Not Everyone Was Supportive of My Decision to Do IVF — Here's How I Handled It

I'll never forget the first thing my parents said after my husband and I announced we wanted to try to get pregnant via IVF. "Are you sure?" That was tough to hear, since we were so excited about the prospect of in vitro fertilization helping us realize our dream of having a healthy baby.

We'd just been through a horrible loss, and the only thing really keeping me together was that tiny glimmer of hope that this was not the end of our story. Still, I understood my family's reluctance. They just didn't want to see me go through any more heartache. While I respected where they were coming from, I eventually had to accept that they might not be fully on board. In fact, my mom and dad weren't the only people in my life who didn't get why we were subjecting ourselves to the emotionally and physically challenging journey ahead. It definitely took some work, but I was able to arrive at a place where I accepted that the only two people who had to "get" our decision to do IVF were me and my husband.

The first step in getting to that place was being really sure about our choice, which we were — even if the truth was that until a few months before, we had never even considered the idea of doing IVF to get pregnant. We were lucky enough to welcome three healthy daughters without the help of any fertility treatments. We weren't even 100 percent sure we wanted to expand our family, but then I got pregnant again, and we were overjoyed! For the next six months, we excitedly planned for our new addition. When we lost her, it was beyond devastating. Everything changed when life took such an unexpected turn. Suddenly, I was willing to go through anything to hold a healthy baby in my arms again. And that is when my doctor suggested IVF. We could do preimplantation genetic testing on the embryos to rule out a host of conditions and boost our chances of having a healthy child.

Of course, IVF isn't cheap, and it was very stressful to part with so much money on a gamble, as it wasn't a sure thing the process would lead us to our desired goal. But we were lucky enough to be able to afford it, and so, confident in our reasons for moving forward, that is just what we did. I only shared the news with family and close friends. Most people were supportive, including my parents, after their initial hesitancy. Still, some people in our lives said hurtful things, like, "But you already have three healthy children. Isn't that enough?" The answer? I love my kids more than anything. I wasn't doing IVF because I didn't think my kids were enough! I also heard, "Maybe another baby just isn't meant to be." I decided that was up to me to figure out, not them.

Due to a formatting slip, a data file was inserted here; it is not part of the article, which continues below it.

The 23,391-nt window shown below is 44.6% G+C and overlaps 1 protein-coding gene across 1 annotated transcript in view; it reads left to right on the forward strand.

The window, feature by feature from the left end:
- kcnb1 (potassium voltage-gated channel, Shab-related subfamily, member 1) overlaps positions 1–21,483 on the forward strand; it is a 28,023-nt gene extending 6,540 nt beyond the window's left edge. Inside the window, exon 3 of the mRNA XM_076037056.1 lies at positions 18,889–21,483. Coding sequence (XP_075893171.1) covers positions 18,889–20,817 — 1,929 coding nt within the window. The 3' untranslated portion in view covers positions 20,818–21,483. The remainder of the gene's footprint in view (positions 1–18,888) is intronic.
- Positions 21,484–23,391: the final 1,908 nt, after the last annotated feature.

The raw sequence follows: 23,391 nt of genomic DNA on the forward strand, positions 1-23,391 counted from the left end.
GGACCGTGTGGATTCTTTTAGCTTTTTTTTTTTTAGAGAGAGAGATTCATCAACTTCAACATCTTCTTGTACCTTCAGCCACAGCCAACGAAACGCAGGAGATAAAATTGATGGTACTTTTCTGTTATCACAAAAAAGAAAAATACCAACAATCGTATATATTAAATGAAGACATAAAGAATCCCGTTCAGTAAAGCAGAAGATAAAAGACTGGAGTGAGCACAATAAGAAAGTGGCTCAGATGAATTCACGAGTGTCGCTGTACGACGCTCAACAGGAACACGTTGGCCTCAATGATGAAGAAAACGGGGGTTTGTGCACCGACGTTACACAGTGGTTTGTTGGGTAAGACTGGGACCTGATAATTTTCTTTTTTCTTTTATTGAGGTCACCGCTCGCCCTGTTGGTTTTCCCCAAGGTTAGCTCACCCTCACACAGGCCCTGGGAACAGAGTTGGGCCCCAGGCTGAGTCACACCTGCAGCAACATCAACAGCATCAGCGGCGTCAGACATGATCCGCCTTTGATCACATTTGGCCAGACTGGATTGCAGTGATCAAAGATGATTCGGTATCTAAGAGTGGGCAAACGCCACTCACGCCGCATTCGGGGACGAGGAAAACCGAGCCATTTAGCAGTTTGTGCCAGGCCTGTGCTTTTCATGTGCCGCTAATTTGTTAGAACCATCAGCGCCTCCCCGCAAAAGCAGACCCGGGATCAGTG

Ultimately, I realized this wasn't about getting people to understand our situation or accept our choice. Our IVF journey was about doing what felt right for our family. Training myself to focus on what was happening under our roof (and at the fertility clinic!) was how I kept myself from becoming overly affected by others' comments and opinions. Also, I consciously surrounded myself with people who lifted me up during this difficult time. Many friends were wonderful about supporting us and really being there. My parents were also a huge help. They still worried about me a lot, but no one was happier than them when I announced that IVF had worked, and I was pregnant with their first grandson.

To anyone who is considering IVF, I would warn you that not everyone will be on board. People might say hurtful things, but in my experience, they aren't trying to hurt you. Most sentiments come from a place of concern, even if the exact words don't come out right. If there's one thing I learned in the wake of my loss and subsequent IVF journey, it's that a lot of folks simply can't relate! They love you and mean well, but they don't always know what to say. Give them a chance, but in the end, just know that with or without getting everyone's blessing, if you feel IVF is right for you, that is what matters most. You can simply let others know what you need is support, and the rest is up to them. Except for the whole IVF part. That's all you!